Many patients at S.T.A.R. PT will find themselves squatting – for evaluative purposes or as a part of their treatment program. Squatting is one of the most typical ‘functional movement patterns’ that persons of all ages and physical ability levels are required to do during a multitude of daily tasks. Therefore, it is important to be able to successfully complete this activity.
Misinformation has led to misconceptions about squatting. Our (Western) culture clearly under-utilizes proper squatting in our activities of daily living. On a regular basis we hear our patients say things like “I am not supposed to squat,” or that they were told that “my knees should never pass my toes,” when bending to squat or lunge. It is true that in degenerative joint situations one may need to be careful about how they are bending at the knees, but with improved joint mechanics and techniques, everyone should be able to squat. After all, our bodies were designed for it! Only in situations where joint mechanics have become irregular should the joint begin to break down and cause problems with such a basic human movement.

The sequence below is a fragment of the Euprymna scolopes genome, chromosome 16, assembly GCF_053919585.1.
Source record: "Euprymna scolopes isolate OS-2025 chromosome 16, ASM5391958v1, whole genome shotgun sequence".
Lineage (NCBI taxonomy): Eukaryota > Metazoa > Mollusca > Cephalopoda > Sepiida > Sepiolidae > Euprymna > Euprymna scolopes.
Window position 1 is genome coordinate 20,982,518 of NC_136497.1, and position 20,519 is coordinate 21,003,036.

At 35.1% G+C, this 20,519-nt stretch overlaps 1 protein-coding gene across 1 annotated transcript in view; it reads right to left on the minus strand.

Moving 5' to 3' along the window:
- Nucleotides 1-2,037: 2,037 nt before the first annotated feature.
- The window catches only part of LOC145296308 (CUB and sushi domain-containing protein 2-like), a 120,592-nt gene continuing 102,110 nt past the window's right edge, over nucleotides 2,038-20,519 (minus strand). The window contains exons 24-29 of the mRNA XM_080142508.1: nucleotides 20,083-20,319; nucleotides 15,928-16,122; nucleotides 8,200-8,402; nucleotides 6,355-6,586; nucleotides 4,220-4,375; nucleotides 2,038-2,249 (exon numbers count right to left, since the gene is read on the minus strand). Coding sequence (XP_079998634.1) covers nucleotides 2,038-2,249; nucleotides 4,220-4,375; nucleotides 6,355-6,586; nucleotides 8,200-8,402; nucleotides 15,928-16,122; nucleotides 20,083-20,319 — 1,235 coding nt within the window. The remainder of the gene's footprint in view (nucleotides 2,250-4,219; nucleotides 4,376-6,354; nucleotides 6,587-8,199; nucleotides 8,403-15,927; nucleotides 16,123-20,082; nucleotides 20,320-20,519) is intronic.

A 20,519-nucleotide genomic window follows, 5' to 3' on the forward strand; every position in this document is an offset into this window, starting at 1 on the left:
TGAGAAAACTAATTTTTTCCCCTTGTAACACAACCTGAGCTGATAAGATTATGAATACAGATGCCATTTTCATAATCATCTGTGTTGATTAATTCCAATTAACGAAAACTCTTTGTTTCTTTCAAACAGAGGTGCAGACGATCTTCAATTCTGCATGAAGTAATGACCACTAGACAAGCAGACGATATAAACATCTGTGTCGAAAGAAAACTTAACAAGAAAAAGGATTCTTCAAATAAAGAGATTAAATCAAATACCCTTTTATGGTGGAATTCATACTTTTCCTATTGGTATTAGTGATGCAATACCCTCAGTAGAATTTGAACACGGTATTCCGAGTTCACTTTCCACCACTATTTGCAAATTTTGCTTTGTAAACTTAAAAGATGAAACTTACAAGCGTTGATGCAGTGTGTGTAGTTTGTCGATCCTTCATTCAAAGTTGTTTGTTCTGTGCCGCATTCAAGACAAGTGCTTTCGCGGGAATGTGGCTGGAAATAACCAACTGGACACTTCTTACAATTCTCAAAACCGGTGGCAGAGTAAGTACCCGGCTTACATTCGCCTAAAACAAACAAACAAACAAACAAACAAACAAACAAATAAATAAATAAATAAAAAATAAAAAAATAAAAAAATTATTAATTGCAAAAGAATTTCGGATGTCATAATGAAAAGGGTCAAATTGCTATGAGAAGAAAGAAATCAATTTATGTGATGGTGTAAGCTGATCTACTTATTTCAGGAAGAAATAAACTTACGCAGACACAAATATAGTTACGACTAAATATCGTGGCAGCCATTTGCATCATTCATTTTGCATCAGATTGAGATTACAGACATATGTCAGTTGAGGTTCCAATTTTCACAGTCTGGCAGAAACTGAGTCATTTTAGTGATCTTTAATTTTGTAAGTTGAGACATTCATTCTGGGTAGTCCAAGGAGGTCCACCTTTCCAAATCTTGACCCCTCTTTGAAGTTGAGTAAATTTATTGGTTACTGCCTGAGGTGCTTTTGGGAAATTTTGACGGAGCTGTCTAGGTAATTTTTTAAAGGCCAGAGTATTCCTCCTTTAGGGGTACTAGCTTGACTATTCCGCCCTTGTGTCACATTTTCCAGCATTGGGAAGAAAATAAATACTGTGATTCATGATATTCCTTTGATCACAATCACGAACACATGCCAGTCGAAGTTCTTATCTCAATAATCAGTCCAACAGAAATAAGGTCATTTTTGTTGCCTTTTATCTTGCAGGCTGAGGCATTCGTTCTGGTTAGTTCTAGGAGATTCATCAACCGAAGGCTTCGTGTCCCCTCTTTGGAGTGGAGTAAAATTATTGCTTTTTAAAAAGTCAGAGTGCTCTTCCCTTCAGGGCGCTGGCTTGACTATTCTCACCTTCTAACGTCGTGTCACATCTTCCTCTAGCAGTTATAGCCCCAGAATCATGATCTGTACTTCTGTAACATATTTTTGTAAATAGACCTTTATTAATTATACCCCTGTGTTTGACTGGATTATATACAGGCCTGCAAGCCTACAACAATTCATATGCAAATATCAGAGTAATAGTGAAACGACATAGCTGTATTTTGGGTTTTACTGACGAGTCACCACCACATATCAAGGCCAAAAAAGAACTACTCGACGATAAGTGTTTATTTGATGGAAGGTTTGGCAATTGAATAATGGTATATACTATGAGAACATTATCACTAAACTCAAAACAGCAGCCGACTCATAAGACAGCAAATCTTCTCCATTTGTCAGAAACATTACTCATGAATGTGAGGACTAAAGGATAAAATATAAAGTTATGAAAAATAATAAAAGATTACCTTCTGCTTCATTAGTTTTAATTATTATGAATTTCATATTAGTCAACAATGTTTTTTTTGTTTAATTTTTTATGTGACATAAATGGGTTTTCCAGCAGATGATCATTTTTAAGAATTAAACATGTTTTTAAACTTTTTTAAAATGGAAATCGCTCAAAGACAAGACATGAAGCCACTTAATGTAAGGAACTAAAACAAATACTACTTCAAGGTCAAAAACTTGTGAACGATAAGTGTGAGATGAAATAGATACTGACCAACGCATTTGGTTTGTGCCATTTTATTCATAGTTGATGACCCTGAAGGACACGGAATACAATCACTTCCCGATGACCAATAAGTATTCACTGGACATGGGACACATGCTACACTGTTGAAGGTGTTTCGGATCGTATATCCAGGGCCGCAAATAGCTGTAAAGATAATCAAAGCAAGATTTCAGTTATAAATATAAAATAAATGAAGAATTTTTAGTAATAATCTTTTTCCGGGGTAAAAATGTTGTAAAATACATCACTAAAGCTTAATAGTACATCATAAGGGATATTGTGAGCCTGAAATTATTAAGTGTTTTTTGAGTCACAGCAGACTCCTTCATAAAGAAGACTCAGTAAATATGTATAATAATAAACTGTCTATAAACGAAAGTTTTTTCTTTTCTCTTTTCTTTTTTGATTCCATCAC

What are the advantages of squatting? There are many. One need only to look at Asian and African cultures to observe some examples. In these cultures, it is normal to see people of all ages, including the elderly, in a full squat (weight back on their heels, knees maximally bent, and spines in a fully flexed position). From this posture, they may be performing activities such as preparing food, socializing, or going to the bathroom. Incidentally, and interestingly, the rate of spine pain, gastro-intestinal disorders, and urogenital disorders (such as incontinence, colon cancer, and inflammatory bowel disease) is significantly less in these cultures.
Squatting is also a function maintained in our culture through our youth. The next time you happen to observe a two year old child, observe not only how he squats but also the frequency of which he performs this task. You will find that the young assume the same maximally crouched posture observed in adults of non-Western cultures. Whether we are two, fifty two, or even one hundred and two, we feel that for optimal physical functioning we should attempt to get back to this essential task.